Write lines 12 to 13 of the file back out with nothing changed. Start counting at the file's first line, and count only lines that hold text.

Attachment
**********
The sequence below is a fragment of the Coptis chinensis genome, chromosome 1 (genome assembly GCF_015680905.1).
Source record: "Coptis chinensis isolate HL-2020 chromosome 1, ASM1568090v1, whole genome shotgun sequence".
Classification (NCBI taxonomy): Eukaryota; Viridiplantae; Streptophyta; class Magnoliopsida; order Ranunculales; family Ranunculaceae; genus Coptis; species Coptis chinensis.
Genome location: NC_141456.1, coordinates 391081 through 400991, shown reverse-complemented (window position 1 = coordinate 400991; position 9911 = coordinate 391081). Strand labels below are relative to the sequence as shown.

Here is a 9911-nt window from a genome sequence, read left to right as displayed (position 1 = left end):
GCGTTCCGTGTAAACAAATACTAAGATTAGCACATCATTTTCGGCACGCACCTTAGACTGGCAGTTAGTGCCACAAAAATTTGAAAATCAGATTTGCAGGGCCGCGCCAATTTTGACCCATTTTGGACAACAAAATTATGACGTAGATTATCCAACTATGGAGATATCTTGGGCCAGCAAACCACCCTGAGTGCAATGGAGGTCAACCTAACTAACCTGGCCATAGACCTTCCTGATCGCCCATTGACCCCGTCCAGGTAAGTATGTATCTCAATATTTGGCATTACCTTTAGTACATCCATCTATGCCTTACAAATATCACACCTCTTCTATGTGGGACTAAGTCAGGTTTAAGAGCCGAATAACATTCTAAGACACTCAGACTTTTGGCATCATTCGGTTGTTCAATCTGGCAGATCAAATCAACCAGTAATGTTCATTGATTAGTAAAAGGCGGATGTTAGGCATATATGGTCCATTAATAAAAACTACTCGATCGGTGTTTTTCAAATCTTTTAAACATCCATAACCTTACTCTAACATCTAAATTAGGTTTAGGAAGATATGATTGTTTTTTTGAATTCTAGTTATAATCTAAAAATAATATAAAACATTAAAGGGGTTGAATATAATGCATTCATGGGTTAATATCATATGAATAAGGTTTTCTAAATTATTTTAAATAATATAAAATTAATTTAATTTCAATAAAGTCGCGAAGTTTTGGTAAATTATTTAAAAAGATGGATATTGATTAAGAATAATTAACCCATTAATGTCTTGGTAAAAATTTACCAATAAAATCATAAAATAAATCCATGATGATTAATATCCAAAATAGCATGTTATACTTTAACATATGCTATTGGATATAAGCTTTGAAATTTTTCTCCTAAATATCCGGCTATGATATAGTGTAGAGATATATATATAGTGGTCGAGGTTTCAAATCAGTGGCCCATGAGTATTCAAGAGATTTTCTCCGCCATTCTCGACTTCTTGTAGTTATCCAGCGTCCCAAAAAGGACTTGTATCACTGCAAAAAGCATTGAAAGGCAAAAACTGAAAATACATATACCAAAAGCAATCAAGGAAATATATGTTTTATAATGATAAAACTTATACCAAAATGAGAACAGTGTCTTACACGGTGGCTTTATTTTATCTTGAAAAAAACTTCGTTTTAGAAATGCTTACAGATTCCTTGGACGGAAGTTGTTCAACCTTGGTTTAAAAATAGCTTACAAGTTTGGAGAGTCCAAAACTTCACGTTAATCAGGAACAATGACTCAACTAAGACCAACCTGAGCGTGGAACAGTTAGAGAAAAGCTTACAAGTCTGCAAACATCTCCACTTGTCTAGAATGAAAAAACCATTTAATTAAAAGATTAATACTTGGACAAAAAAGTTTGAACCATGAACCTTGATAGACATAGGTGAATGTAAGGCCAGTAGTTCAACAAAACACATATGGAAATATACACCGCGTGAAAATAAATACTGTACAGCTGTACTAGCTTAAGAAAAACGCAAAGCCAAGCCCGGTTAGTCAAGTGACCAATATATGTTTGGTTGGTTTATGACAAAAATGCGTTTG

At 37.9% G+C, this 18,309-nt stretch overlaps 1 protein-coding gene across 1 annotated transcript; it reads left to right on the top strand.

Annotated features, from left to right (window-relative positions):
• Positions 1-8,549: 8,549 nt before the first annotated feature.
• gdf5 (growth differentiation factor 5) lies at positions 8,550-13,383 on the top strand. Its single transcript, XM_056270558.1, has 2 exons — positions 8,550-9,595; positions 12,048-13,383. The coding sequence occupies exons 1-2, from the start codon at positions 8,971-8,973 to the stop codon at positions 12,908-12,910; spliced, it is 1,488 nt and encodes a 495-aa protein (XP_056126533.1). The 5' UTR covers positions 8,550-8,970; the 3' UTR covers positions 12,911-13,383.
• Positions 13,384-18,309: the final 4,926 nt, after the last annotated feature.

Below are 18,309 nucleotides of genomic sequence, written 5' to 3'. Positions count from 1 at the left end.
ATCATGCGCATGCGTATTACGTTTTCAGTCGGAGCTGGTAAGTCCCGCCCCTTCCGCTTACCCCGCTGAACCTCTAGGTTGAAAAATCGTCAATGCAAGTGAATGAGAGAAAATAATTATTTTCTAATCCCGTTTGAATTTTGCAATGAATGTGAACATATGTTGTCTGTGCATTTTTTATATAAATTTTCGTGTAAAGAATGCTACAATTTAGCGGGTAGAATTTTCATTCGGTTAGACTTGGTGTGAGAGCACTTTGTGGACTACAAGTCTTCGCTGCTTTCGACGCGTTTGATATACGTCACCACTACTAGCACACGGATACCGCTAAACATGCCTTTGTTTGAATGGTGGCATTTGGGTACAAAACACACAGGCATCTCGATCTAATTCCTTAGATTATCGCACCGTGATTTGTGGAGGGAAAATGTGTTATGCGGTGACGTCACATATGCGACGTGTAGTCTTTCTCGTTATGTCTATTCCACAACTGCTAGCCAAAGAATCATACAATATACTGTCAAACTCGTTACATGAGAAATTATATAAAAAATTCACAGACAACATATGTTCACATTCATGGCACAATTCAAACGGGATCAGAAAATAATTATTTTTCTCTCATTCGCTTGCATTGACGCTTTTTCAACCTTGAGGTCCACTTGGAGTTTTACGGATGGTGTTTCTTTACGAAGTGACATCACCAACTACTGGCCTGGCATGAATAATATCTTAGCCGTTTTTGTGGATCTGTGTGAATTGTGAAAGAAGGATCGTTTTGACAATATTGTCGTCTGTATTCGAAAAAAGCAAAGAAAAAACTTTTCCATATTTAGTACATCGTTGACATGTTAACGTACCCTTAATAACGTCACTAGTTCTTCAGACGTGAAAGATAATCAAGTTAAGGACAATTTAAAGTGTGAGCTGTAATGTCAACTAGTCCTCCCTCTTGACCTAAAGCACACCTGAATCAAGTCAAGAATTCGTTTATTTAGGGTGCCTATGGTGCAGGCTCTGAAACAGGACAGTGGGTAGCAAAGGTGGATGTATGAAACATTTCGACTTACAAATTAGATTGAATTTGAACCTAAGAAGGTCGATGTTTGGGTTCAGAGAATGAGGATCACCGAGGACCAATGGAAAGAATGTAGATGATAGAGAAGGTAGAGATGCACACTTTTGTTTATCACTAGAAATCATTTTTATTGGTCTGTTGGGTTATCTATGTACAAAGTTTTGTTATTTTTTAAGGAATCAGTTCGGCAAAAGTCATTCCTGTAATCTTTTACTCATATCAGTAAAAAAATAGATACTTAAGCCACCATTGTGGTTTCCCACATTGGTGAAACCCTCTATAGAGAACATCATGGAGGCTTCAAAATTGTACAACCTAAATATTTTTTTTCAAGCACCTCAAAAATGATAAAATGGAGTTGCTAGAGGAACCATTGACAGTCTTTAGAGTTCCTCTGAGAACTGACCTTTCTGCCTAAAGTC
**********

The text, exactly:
Below are 18,309 nucleotides of genomic sequence, written 5' to 3'. Positions count from 1 at the left end.
ATCATGCGCATGCGTATTACGTTTTCAGTCGGAGCTGGTAAGTCCCGCCCCTTCCGCTTACCCCGCTGAACCTCTAGGTTGAAAAATCGTCAATGCAAGTGAATGAGAGAAAATAATTATTTTCTAATCCCGTTTGAATTTTGCAATGAATGTGAACATATGTTGTCTGTGCATTTTTTATATAAATTTTCGTGTAAAGAATGCTACAATTTAGCGGGTAGAATTTTCATTCGGTTAGACTTGGTGTGAGAGCACTTTGTGGACTACAAGTCTTCGCTGCTTTCGACGCGTTTGATATACGTCACCACTACTAGCACACGGATACCGCTAAACATGCCTTTGTTTGAATGGTGGCATTTGGGTACAAAACACACAGGCATCTCGATCTAATTCCTTAGATTATCGCACCGTGATTTGTGGAGGGAAAATGTGTTATGCGGTGACGTCACATATGCGACGTGTAGTCTTTCTCGTTATGTCTATTCCACAACTGCTAGCCAAAGAATCATACAATATACTGTCAAACTCGTTACATGAGAAATTATATAAAAAATTCACAGACAACATATGTTCACATTCATGGCACAATTCAAACGGGATCAGAAAATAATTATTTTTCTCTCATTCGCTTGCATTGACGCTTTTTCAACCTTGAGGTCCACTTGGAGTTTTACGGATGGTGTTTCTTTACGAAGTGACATCACCAACTACTGGCCTGGCATGAATAATATCTTAGCCGTTTTTGTGGATCTGTGTGAATTGTGAAAGAAGGATCGTTTTGACAATATTGTCGTCTGTATTCGAAAAAAGCAAAGAAAAAACTTTTCCATATTTAGTACATCGTTGACATGTTAACGTACCCTTAATAACGTCACTAGTTCTTCAGACGTGAAAGATAATCAAGTTAAGGACAATTTAAAGTGTGAGCTGTAATGTCAACTAGTCCTCCCTCTTGACCTAAAGCACACCTGAATCAAGTCAAGAATTCGTTTATTTAGGGTGCCTATGGTGCAGGCTCTGAAACAGGACAGTGGGTAGCAAAGGTGGATGTATGAAACATTTCGACTTACAAATTAGATTGAATTTGAACCTAAGAAGGTCGATGTTTGGGTTCAGAGAATGAGGATCACCGAGGACCAATGGAAAGAATGTAGATGATAGAGAAGGTAGAGATGCACACTTTTGTTTATCACTAGAAATCATTTTTATTGGTCTGTTGGGTTATCTATGTACAAAGTTTTGTTATTTTTTAAGGAATCAGTTCGGCAAAAGTCATTCCTGTAATCTTTTACTCATATCAGTAAAAAAATAGATACTTAAGCCACCATTGTGGTTTCCCACATTGGTGAAACCCTCTATAGAGAACATCATGGAGGCTTCAAAATTGTACAACCTAAATATTTTTTTTCAAGCACCTCAAAAATGATAAAATGGAGTTGCTAGAGGAACCATTGACAGTCTTTAGAGTTCCTCTGAGAACTGACCTTTCTGCCTAAAGTC